Five Speed Software, Inc. was a privately held Nevada corporation serving clients in the US, Europe, and Japan. The company also sold and supported several consumer software products, sold in over 70 countries worldwide.
Five Speed got its start doing research, consulting and contract development for non-traditional (in those days) networked computing environments, primarily automotive and handheld computer systems. Then in 1998, the first consumer-oriented product came out of the Five Speed laboratories: Wake Up Call, a personal alarm clock application built to showcase the technological capabilities of the newest generation StrongARM-powered Newton devices from Apple Computer, Inc.
The Newton was Apple's foray into the "PDA market" (as it was then called), and it was especially interesting because it was well ahead of its time—offering cutting-edge (and indeed, sometimes "bleeding-edge") technological features in a small form factor that at that time were years ahead of anything else on the market. In short, it provided a peek into the future.
Five Speed's consumer software debut was met with accolades and unexpected levels of enthusiasm—in what was essentially a niche market—and the company followed up later in 1998 with a major software release for the Newton. Its Dash Board software package enhanced the core interface of the Newton, adding a hierarchical menu system, a scripting system, and a high-speed application launcher that exploited the stylus-based input system of these machines.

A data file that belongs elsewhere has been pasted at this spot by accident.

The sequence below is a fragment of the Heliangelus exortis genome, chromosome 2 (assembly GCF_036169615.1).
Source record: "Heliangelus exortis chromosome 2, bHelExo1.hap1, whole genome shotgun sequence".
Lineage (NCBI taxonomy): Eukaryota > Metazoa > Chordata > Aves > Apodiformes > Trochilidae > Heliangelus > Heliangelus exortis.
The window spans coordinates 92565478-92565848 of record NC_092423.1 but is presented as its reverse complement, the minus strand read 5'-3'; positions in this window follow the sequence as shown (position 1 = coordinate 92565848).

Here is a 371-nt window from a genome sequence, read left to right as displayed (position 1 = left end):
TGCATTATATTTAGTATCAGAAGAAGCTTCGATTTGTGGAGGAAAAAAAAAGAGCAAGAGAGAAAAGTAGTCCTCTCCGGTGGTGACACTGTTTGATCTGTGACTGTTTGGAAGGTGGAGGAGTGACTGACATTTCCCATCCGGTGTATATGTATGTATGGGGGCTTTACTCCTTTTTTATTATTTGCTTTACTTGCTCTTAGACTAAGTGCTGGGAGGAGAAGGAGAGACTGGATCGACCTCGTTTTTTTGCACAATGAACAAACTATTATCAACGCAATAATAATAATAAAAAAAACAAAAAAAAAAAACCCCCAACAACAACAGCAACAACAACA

More than a proof-of-concept, Dash Board immediately became an extremely popular enhancement to the Newton systems it supported. Although Apple's high-concept, high-priced Newton product line was eventually discontinued, its cult status has contributed to the ongoing existence of a lively user base. Five Speed continued to sell and support its Newton products for many years, and the Newton community is very much alive, even today.
As handheld computing evolved from the PDA concept to the smart-phone concept, the industry remained at the core of the company's work for private clients. Like the Newton in the 1990s, NTT Docomo's i-mode and similar systems originating in the Japanese market provided an advance look at technologies that would become commonplace throughout the world. Smart phones and wireless data systems remain a key area of focus for the company.
In 2004, the company collaborated on the development of iGet, the innovative Mac file transfer tool. iGet was subsequently acquired by Nakahara Informatics, Inc. in 2007.
Today, Five Speed Software, Inc. the company no longer exists, but this website has been mostly preserved for historical interest. The Five Speed Software name lives on as a software publishing imprint of MASONMARK.COM